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Fantasy Football Draft Prep: How to draft from ninth overall in a PPR league with full points

You just found out from your league’s commissioner that you drew No. 9 overall in your fantasy football drafts, and now it’s time to prepare. Below I’ll break down what I thought was an ideal draft when I settled for #9 overall. If you decide to use #9 in your drafts, you can look at that as a guide, blueprint, or at least context for which players might be present in which rounds given your time on the clock.

The Fantasy Football Today team got together to create a pick by pick draft and here’s my full team from 9th place:

1.9: Dalvin Cook, RB, Vikings
2.4: CeeDee Lamb, WR, Cowboys
3.9: James Conner, RB, Cardinals
4.4: Allen Robinson, WR, Rams
5.9: Gabriel Davis, WR, bills
6.4: Rashod Bateman, WR, Ravens
7.9: Dallas Goedert, TE, Eagles
8.10: Dak Prescott, QB, Cowboys
9.3: Cordarrelle Patterson, RB, Falcons
10.10am: Ronald Jones, RB, chiefs
11.3: Jameson Williams, WR, Lions
12.1: Tyrion Davis-Price, RB, 49ers
13.3: Donovan Peoples-Jones, WR, Browns
2:10 p.m.: Wan’Dale Robinson, WR, Giants
15.3: Daniel Jones, QB, Giants

With ninth overall pick, I couldn’t help but snap Cook in this full-point PPR. I understand Cook’s risk of injury, but the advantage isn’t being burned into his current ADP. The Vikings are moving towards a modern pass-heavy offense and that could mean big things for Cook’s target total. And we already know that targets in full-point PPR leagues are worth more than triple a carry.

While I’m a bit concerned about my depth at wide receiver, I’m confident my 1-2 running back will take on a potentially heavier workload with James Conner now that Chase Edmonds is gone. Prescott and Goedert give me the chance to compete against my opponents weekly in both QB and TE. And both Jones and Patterson are profiling themselves as depth I can get — Jones for his advantage taking the starring role in a top-five offense and Patterson for giving him an advantage in that format.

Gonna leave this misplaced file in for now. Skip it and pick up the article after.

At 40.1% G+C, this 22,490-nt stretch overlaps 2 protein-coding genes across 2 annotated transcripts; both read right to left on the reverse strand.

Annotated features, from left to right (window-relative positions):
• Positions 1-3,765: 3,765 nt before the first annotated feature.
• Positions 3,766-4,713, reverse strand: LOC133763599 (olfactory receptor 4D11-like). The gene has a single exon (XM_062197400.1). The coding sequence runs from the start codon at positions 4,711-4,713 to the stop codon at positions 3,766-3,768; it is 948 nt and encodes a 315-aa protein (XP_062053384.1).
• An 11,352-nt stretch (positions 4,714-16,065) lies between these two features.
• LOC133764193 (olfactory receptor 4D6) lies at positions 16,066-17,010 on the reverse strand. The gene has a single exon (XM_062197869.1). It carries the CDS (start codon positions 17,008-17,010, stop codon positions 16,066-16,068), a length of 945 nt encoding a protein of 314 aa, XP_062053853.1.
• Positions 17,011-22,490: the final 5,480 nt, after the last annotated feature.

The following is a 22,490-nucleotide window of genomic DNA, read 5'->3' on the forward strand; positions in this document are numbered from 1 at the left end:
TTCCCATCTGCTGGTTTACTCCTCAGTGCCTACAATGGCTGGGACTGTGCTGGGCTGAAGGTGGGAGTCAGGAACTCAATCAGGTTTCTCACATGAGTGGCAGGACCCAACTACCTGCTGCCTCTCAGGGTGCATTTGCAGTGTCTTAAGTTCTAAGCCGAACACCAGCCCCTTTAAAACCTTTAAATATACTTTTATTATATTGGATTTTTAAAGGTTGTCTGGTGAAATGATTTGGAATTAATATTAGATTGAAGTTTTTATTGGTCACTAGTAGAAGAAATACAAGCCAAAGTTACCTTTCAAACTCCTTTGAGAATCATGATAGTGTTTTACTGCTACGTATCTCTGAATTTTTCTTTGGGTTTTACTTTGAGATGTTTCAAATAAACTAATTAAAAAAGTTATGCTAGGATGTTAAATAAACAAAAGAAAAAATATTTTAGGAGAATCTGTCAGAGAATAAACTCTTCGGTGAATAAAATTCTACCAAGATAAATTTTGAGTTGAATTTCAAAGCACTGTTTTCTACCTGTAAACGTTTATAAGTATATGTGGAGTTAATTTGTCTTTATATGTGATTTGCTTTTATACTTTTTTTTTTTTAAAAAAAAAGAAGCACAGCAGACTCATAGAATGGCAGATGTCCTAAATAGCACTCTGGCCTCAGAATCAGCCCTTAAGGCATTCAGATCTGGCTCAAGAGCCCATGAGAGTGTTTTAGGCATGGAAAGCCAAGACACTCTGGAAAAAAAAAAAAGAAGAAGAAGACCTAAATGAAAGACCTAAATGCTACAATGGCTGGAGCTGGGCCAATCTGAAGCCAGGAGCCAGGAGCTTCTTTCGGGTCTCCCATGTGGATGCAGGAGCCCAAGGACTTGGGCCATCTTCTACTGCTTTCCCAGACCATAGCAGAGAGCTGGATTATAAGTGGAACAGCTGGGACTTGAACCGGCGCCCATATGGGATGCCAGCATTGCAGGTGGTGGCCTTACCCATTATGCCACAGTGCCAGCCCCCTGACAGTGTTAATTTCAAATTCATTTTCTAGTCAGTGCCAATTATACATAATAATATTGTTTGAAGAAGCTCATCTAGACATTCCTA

Favorite Pick: Rashod Bateman

Since I’m adamant that Bateman’s talent will make it into the draft, I couldn’t be more excited to get him in Round 7 as he prepares for the Year 2 jump. Outside of Mark Andrews, Bateman has very little target competition. There has been speculation that Baltimore will return to running in 2022, but even if true, this will be offset by Lamar Jackson’s improved health and improved passing game for Baltimore.

Pick I Might Regret: James Conner

I really like Conner as a late third-round pick, but it’s impossible to deny his injury history, which stretches back to his early career with the Steelers. And if Eno Benjamin’s early training camp hype is real, and he’s carving a large part into Conner’s passing game role, then it’s going to be very difficult to get any value out of Conner.

Player who could make or break my team: Dalvin Koch

Early-round draft capital spent on a running back these days almost always qualifies them for a make-or-break player. Very few backs have a completely clean injury record – Najee Harris is one of them – but he’s only entering Year 2. Cook’s lower body injuries have been consistent over the past few seasons, but ultimately he hasn’t missed too much time. The downside is that he could be the RB1 as this Vikings offensive enters the current century and the defense – in rebuild mode – forces them to catch up early and often.

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